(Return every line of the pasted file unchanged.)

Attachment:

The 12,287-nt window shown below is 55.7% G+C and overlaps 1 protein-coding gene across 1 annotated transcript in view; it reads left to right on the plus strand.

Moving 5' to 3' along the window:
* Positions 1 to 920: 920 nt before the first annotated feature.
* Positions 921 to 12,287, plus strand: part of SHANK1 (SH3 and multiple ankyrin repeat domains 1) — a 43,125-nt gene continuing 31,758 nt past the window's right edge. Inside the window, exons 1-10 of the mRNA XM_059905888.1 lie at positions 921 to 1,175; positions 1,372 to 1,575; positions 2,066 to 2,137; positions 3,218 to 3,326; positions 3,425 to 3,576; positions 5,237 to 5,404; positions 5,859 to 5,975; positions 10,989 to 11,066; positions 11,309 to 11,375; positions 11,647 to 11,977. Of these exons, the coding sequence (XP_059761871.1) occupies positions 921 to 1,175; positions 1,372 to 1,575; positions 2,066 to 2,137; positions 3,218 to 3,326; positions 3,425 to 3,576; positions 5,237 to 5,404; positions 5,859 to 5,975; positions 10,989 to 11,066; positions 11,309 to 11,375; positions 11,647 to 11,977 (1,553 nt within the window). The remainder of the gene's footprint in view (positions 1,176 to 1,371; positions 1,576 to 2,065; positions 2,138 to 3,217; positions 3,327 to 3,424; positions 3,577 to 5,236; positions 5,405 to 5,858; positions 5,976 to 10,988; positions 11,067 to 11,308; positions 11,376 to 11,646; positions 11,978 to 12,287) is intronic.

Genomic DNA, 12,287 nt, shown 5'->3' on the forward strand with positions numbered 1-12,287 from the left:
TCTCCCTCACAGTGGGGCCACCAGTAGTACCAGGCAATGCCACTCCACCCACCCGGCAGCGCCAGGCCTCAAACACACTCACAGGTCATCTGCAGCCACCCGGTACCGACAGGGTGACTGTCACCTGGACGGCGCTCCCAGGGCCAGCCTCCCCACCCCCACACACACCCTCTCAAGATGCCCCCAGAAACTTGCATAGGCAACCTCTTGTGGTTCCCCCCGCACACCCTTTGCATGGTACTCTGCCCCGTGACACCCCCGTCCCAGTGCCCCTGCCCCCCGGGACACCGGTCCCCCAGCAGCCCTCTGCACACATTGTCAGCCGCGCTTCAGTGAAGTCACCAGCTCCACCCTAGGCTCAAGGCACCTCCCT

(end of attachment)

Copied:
The 12,287-nt window shown below is 55.7% G+C and overlaps 1 protein-coding gene across 1 annotated transcript in view; it reads left to right on the plus strand.

Moving 5' to 3' along the window:
* Positions 1 to 920: 920 nt before the first annotated feature.
* Positions 921 to 12,287, plus strand: part of SHANK1 (SH3 and multiple ankyrin repeat domains 1) — a 43,125-nt gene continuing 31,758 nt past the window's right edge. Inside the window, exons 1-10 of the mRNA XM_059905888.1 lie at positions 921 to 1,175; positions 1,372 to 1,575; positions 2,066 to 2,137; positions 3,218 to 3,326; positions 3,425 to 3,576; positions 5,237 to 5,404; positions 5,859 to 5,975; positions 10,989 to 11,066; positions 11,309 to 11,375; positions 11,647 to 11,977. Of these exons, the coding sequence (XP_059761871.1) occupies positions 921 to 1,175; positions 1,372 to 1,575; positions 2,066 to 2,137; positions 3,218 to 3,326; positions 3,425 to 3,576; positions 5,237 to 5,404; positions 5,859 to 5,975; positions 10,989 to 11,066; positions 11,309 to 11,375; positions 11,647 to 11,977 (1,553 nt within the window). The remainder of the gene's footprint in view (positions 1,176 to 1,371; positions 1,576 to 2,065; positions 2,138 to 3,217; positions 3,327 to 3,424; positions 3,577 to 5,236; positions 5,405 to 5,858; positions 5,976 to 10,988; positions 11,067 to 11,308; positions 11,376 to 11,646; positions 11,978 to 12,287) is intronic.

Genomic DNA, 12,287 nt, shown 5'->3' on the forward strand with positions numbered 1-12,287 from the left:
TCTCCCTCACAGTGGGGCCACCAGTAGTACCAGGCAATGCCACTCCACCCACCCGGCAGCGCCAGGCCTCAAACACACTCACAGGTCATCTGCAGCCACCCGGTACCGACAGGGTGACTGTCACCTGGACGGCGCTCCCAGGGCCAGCCTCCCCACCCCCACACACACCCTCTCAAGATGCCCCCAGAAACTTGCATAGGCAACCTCTTGTGGTTCCCCCCGCACACCCTTTGCATGGTACTCTGCCCCGTGACACCCCCGTCCCAGTGCCCCTGCCCCCCGGGACACCGGTCCCCCAGCAGCCCTCTGCACACATTGTCAGCCGCGCTTCAGTGAAGTCACCAGCTCCACCCTAGGCTCAAGGCACCTCCCT